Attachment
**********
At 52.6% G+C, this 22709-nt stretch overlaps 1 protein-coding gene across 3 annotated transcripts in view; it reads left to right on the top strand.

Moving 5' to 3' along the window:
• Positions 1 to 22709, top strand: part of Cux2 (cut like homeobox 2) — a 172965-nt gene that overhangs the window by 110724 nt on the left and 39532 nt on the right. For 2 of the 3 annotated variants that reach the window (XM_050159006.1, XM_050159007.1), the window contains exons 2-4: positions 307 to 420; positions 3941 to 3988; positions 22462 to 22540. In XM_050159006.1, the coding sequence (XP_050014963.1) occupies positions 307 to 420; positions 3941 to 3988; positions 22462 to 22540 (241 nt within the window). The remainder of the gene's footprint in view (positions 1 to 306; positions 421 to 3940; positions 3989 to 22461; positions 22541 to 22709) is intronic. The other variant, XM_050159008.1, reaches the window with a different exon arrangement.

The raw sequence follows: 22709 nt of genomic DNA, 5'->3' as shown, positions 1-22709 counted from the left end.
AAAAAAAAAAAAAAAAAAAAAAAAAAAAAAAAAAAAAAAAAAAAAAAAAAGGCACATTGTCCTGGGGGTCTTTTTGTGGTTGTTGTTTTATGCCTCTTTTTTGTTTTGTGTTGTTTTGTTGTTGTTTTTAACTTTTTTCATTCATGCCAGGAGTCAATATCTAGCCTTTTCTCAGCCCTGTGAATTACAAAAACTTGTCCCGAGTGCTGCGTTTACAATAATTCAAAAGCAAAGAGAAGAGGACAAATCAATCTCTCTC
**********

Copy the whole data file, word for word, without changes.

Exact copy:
At 52.6% G+C, this 22709-nt stretch overlaps 1 protein-coding gene across 3 annotated transcripts in view; it reads left to right on the top strand.

Moving 5' to 3' along the window:
• Positions 1 to 22709, top strand: part of Cux2 (cut like homeobox 2) — a 172965-nt gene that overhangs the window by 110724 nt on the left and 39532 nt on the right. For 2 of the 3 annotated variants that reach the window (XM_050159006.1, XM_050159007.1), the window contains exons 2-4: positions 307 to 420; positions 3941 to 3988; positions 22462 to 22540. In XM_050159006.1, the coding sequence (XP_050014963.1) occupies positions 307 to 420; positions 3941 to 3988; positions 22462 to 22540 (241 nt within the window). The remainder of the gene's footprint in view (positions 1 to 306; positions 421 to 3940; positions 3989 to 22461; positions 22541 to 22709) is intronic. The other variant, XM_050159008.1, reaches the window with a different exon arrangement.

The raw sequence follows: 22709 nt of genomic DNA, 5'->3' as shown, positions 1-22709 counted from the left end.
AAAAAAAAAAAAAAAAAAAAAAAAAAAAAAAAAAAAAAAAAAAAAAAAAAGGCACATTGTCCTGGGGGTCTTTTTGTGGTTGTTGTTTTATGCCTCTTTTTTGTTTTGTGTTGTTTTGTTGTTGTTTTTAACTTTTTTCATTCATGCCAGGAGTCAATATCTAGCCTTTTCTCAGCCCTGTGAATTACAAAAACTTGTCCCGAGTGCTGCGTTTACAATAATTCAAAAGCAAAGAGAAGAGGACAAATCAATCTCTCTC